Roof crush

The US National Highway Traffic Safety Administration has issued a proposal for revised standards affecting the roofs of large sport utility vehicles.


Under the direction of the US Congress, the US National Highway Traffic Safety Administration has issued a proposal for revised standards affecting the roofs of large sport utility vehicles and pickup trucks and their performance during rollover crashes.


The proposal would extend roof strength requirements to all vehicles weighing up to 10,000 pounds to withstand direct pressure of 2.5 times the vehicle weight, increasing the current rule of 1.5 times the weight; the current standard only applies to vehicles up to 6,000 pounds.



NHTSA will accept comments on the proposed rules no later than November 21, 2005.


NHTSA also is seeking comment on other aspects of its rollover protection strategy, including the possible use of improved safety belt technology to better hold a belted occupant in place during a rollover crash.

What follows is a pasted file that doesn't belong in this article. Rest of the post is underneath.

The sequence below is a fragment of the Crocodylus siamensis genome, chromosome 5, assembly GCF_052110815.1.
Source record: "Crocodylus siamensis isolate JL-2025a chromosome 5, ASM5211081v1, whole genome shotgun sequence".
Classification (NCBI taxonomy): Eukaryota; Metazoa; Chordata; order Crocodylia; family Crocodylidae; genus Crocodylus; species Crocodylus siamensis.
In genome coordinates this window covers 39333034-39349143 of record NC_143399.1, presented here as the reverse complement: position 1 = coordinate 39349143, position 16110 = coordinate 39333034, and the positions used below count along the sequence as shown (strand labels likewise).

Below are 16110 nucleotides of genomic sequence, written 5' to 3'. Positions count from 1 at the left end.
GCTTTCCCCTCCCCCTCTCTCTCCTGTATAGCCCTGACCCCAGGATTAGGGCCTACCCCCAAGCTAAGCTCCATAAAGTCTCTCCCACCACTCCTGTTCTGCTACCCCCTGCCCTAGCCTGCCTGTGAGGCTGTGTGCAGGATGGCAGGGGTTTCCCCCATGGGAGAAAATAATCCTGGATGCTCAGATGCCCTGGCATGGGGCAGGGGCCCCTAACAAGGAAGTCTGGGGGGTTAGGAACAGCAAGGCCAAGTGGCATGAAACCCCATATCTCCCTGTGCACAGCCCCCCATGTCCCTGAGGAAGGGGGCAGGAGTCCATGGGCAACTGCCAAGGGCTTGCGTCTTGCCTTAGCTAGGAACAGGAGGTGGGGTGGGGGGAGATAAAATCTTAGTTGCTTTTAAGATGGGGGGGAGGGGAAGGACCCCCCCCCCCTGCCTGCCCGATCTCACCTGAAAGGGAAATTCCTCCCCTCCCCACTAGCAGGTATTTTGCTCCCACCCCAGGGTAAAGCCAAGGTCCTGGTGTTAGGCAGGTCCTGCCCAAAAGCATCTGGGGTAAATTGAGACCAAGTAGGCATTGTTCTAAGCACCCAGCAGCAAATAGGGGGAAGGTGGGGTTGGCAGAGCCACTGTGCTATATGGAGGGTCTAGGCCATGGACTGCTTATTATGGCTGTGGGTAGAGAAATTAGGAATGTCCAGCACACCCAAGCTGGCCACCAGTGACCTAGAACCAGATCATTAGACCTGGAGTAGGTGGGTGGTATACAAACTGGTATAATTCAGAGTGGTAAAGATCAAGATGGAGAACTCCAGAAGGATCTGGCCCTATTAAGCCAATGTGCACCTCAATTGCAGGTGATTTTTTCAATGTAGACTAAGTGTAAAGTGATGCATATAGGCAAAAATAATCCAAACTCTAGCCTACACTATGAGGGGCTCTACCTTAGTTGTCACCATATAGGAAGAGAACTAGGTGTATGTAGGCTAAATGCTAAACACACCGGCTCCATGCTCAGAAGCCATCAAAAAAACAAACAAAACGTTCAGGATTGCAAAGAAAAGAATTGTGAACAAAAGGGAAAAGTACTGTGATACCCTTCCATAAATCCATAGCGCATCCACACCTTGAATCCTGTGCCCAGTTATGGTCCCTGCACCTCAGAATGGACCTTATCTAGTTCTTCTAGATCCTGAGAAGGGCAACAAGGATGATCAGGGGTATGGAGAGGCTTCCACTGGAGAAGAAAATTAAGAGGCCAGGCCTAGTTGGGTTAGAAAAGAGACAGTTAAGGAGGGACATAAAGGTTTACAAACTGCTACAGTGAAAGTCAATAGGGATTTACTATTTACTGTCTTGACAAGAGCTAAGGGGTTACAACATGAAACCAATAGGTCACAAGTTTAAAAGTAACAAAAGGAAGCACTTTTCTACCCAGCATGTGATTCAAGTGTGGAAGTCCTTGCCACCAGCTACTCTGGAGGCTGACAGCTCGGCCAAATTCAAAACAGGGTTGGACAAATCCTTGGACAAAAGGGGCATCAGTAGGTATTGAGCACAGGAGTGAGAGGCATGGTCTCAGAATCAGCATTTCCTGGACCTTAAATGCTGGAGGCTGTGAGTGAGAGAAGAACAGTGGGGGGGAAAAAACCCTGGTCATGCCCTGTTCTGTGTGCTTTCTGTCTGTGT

“It will take a comprehensive strategy to reduce the staggering number of rollover deaths on the nation’s highways”, said NHTSA Administrator Jeffrey Runge, MD. “Improving roof strength is an integral part of that plan.”


The agency estimates that, among belted occupants, about 807 serious injuries and 596 fatalities annually are caused by contact with a collapsed roof during a rollover crash. About 10,000 people die annually in rollover crashes; approximately 60 percent are unbelted.


NHTSA estimates the new roof crush standard will annually prevent between 13 and 44 deaths and 500-800 injuries when fully implemented. The estimated cost per vehicle would be $11.81.